• Richard Scrimger

mixed neighbourhood


My grandfather said that his west end Toronto neighbourhood was getting mixed when a ... Portuguese family (that's the way he put it, with a pause before Portuguese) moved into the old Astor place. I don't know what Grandad would say about our neighbourhood. Mixed puts it mildly. We live in an area bounded by a mental health facility, four auto body shops and a slaughterhouse. There's public housing, decrepit wartime bungalows, shabby Victorians, super-expensive condos, and the best dessert place in the city only it's never open (topic for another day). And in our back laneway, until recently, a toxic dump. That's right. I noticed the low plywood hoarding a few days after we moved in. On the other side was what looked like a swimming pool of stagnant green sludge. I asked a neighbor about it and he said, Oh, that's the toxic dump site. Real casual, like you'd say, Oh, that's the Rec Centre (see picture --a Connecticut Rec Centre. An ornament to any community, no?) I wanted to show that I was cool too, so I said something like, Oh, ah or Sure, sure. And I kept my eye on it. It didn't bubble or anything. It didn't smell too bad. After a while I stopped noticing it. It became part of the landscape, like the raccoons and orange condoms and graffiti (apparently DAN IS NOT THE MAN). The toxic dump site. It even had its uses, the hoarding being so noticeable. I'd give friends directions to our parking spot by saying, We're four houses up from the toxic dump site. And then, yesterday, I heard a rhythmic thumping and giant sucking sound. When I went out to check (surely not Dan? I thought) I saw a stream of water flowing down the laneway from underneath the plywood hoarding. Two guys were pumping out the sludge. They told me that the city had removed three feet of topsoil a months ago, after they found traces of boron. And now they were finally getting around to filling in the hole. Boron? I said. What do you mean, boron? They shrugged. As of this morning, the hoarding is down and the toxic dump is gone. Cars in need of body work are parked there on clean sand. I have been researching boron. On the whole I am not sad to see the end of the toxic dump site. Sometimes a neighbourhood can be too mixed.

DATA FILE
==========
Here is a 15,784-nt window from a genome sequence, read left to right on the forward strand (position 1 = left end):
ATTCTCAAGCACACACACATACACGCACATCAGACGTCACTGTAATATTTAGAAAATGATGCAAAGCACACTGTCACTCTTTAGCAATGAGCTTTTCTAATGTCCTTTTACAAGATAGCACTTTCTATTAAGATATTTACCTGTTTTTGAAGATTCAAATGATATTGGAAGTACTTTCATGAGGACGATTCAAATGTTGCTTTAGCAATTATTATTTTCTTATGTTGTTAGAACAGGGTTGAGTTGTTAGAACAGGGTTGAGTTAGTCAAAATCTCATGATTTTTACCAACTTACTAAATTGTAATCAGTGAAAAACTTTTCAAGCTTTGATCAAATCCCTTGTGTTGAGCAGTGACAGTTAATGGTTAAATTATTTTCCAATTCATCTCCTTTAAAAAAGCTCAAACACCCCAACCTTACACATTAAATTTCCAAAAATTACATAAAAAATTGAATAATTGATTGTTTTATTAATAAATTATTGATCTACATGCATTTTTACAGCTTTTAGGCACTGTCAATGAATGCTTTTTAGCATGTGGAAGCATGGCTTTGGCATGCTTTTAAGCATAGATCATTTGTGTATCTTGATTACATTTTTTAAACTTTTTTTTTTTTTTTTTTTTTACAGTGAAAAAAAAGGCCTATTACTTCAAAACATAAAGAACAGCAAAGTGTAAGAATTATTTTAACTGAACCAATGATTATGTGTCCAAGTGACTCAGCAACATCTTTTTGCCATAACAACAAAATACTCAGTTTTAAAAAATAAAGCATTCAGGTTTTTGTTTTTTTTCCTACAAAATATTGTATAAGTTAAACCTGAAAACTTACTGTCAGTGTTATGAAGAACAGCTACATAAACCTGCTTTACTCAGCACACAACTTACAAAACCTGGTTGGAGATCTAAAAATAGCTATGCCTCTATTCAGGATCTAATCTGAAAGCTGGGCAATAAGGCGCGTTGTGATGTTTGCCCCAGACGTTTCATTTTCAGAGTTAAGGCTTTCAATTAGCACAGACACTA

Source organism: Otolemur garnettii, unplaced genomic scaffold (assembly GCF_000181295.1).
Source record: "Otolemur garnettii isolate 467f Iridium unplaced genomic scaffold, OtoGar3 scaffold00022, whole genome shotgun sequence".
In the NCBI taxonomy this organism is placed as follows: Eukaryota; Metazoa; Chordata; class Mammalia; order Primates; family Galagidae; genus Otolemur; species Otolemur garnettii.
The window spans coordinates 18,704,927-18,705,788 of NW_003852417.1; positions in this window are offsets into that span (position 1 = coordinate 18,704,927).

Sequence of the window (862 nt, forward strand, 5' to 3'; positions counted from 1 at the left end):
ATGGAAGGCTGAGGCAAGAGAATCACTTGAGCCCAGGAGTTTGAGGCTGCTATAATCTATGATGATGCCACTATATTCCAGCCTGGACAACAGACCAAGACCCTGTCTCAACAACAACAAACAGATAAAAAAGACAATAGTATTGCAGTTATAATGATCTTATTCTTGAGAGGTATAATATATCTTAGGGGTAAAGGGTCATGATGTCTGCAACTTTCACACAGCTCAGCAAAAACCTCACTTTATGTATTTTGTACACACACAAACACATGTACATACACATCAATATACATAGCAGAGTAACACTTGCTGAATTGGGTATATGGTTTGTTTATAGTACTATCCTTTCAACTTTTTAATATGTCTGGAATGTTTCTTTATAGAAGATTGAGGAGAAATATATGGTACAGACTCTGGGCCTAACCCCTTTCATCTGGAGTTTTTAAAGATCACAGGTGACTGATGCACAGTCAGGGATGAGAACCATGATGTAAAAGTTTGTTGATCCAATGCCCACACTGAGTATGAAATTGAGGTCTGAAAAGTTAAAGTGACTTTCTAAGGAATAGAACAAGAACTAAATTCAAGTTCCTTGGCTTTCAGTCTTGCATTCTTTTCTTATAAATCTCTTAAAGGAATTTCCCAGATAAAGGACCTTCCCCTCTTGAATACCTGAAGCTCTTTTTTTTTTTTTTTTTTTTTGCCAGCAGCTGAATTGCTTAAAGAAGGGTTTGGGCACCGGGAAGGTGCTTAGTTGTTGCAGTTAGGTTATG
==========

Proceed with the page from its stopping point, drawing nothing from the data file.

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Richard Scrimger | scrimgerr@gmail.com | Toronto, ON, Canada